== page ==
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Alzheimer’s linked to brain hyperactivity

Alzheimer’s linked to brain hyperactivity

Patients with Alzheimer’s disease run a high risk of seizures. While the amyloid-beta protein involved in the development and progression of Alzheimer’s seems the most likely cause for this neuronal hyperactivity, how and why this elevated activity takes place hasn’t yet been explained — until now. A new study by Tel Aviv University researchers, published in Cell Reports , pinpoints the precise molecular mechanism that may trigger an enhancement of neuronal activity in Alzheimer’s patients, which subsequently damages memory and learning functions Continue reading

Gut microbe levels are linked to type 2 diabetes and obesity

Gut microbe levels are linked to type 2 diabetes and obesity

People with Type 2 diabetes or obesity have changes in the composition of their intestinal micro-organisms — called the gut microbiota — that healthy people do not have, researchers from Turkey have found. They presented the results Sunday at the joint meeting of the International Society of Endocrinology and the Endocrine Society: ICE/ENDO 2014 in Chicago. Continue reading

Biology of infection: A bacterial ballistic system

Biology of infection: A bacterial ballistic system

Bacteria secrete a broad range of specific proteins that can affect the behavior or survival of cells in their environment. Among the specialized transport systems responsible for the export of such factors are so-called Type VI secretion systems. In collaboration with Axel Mogk of the Center for Molecular Biology Heidelberg (ZMBH), biochemist Petra Wendler at the LMU’s Gene Center has now determined the three-dimensional structure of one of these export complexes. Continue reading

Bacteria evade human immune system with a burst of mutations during initial infection

Bacteria evade human immune system with a burst of mutations during initial infection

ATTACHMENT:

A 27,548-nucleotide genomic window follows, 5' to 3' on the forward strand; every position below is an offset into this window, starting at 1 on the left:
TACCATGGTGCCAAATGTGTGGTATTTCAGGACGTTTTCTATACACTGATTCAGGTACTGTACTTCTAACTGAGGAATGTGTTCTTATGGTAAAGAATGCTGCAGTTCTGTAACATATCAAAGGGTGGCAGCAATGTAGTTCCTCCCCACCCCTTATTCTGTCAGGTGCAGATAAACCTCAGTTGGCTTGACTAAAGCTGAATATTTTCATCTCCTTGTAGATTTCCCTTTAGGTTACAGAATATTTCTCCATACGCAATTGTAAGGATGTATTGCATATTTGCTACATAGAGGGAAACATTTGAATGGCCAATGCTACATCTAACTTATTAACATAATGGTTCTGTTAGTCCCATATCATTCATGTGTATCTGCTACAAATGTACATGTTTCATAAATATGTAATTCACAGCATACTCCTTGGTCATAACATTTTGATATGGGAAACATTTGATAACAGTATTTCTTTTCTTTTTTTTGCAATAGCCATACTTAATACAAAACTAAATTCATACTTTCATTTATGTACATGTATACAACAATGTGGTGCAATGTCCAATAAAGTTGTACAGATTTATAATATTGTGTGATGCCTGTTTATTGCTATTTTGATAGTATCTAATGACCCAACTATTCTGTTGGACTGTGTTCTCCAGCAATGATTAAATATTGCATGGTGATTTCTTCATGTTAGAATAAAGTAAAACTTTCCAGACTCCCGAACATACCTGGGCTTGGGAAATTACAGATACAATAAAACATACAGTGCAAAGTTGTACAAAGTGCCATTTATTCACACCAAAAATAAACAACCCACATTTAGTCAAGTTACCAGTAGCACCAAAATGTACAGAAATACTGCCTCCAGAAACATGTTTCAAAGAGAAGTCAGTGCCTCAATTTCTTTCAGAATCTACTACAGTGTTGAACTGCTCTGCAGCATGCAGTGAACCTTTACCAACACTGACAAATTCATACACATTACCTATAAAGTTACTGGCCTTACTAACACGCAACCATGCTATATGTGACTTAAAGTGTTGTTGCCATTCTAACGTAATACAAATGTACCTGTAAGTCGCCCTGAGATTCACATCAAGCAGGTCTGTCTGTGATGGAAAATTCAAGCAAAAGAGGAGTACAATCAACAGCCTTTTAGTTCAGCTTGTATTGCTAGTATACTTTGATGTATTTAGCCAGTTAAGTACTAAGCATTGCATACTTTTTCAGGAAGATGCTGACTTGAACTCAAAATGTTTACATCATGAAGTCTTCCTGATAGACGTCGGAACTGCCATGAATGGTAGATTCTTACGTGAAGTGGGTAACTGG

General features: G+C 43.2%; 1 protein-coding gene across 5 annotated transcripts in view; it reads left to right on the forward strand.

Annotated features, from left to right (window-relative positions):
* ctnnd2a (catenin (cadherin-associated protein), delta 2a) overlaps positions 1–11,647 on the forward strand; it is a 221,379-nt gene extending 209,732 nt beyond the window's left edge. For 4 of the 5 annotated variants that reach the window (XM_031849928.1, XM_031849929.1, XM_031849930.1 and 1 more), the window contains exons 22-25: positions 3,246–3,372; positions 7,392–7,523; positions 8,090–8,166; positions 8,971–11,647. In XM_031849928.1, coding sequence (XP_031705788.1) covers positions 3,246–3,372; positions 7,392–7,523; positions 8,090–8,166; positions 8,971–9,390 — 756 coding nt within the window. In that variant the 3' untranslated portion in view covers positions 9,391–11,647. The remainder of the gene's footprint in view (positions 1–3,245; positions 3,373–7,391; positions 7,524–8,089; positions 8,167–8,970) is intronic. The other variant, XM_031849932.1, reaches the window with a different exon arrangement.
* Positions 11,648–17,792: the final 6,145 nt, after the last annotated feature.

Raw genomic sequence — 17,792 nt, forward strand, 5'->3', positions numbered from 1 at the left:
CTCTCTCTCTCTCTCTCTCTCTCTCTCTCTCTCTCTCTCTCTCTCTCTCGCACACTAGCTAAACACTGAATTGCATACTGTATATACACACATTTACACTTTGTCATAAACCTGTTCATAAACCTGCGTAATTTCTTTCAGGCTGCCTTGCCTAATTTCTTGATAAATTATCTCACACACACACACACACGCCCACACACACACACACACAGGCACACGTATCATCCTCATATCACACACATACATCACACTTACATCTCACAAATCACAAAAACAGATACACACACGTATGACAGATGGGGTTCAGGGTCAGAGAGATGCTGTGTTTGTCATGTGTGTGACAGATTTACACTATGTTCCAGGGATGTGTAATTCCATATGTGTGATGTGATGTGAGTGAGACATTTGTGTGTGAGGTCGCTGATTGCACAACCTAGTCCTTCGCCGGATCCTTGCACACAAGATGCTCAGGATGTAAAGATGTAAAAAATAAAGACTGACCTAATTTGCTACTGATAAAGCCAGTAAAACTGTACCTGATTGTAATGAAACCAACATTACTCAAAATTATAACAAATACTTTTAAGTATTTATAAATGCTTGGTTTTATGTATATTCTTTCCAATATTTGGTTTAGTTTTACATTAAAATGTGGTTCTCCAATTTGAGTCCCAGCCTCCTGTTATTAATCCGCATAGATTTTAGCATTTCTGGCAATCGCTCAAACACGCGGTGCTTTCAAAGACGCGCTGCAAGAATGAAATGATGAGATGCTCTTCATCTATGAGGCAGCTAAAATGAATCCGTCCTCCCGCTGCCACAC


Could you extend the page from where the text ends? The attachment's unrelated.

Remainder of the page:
Bacteria that cause ulcers in humans undergo accelerated evolution during the initial stages of infection, allowing them to evade the immune system, according to new research by an international team of researchers including Penn State scientists. The study shows, for the first time, and in real-time, the interplay between the human immune system and invading bacteria that allows the bacteria to counter the immune response by quickly evolving. A paper describing the research is published in the 13 June 2014 issue of the journal Nature Communications Continue reading

Eye evolution: From dark-light to detailed eyesight

Eye evolution: From dark-light to detailed eyesight

Larvae of the marine bristle worm Platynereis dumerilii orient themselves using light. Early in their development, these larvae swim towards the light to use surface currents for their dispersal. Continue reading

Humans’ tiny cellular machines: Spliceosomes in detail

Humans’ tiny cellular machines: Spliceosomes in detail

A grandfather clock is, on its surface, a simple yet elegant machine. Tall and stately, its job is to steadily tick away the time. Continue reading

Atomic structure of essential circadian clock protein complex determined

Atomic structure of essential circadian clock protein complex determined

Structural biologists have made important progress towards better understanding the functioning of the circadian clock. The circadian or inner clock coordinates the sleep-wake rhythm and many other body processes that regulate, for example, metabolism, blood pressure, and the immune system Continue reading

Atomic structure of essential circadian clock protein complex determined

Atomic structure of essential circadian clock protein complex determined

Structural biologists have made important progress towards better understanding the functioning of the circadian clock. The circadian or inner clock coordinates the sleep-wake rhythm and many other body processes that regulate, for example, metabolism, blood pressure, and the immune system Continue reading

Insights into genetics of cleft lip

Insights into genetics of cleft lip

Scientists at the European Molecular Biology Laboratory (EMBL) in Heidelberg, have identified how a specific stretch of DNA controls far-off genes to influence the formation of the face. The study, published today in Nature Genetics, helps understand the genetic causes of cleft lip and cleft palate, which are among the most common congenital malformations in humans. “This genomic region ultimately controls genes which determine how to build a face and genes which produce the basic materials needed to execute this plan,” says François Spitz from EMBL, who led the work Continue reading

Insights into genetics of cleft lip

Insights into genetics of cleft lip

Scientists at the European Molecular Biology Laboratory (EMBL) in Heidelberg, have identified how a specific stretch of DNA controls far-off genes to influence the formation of the face. Continue reading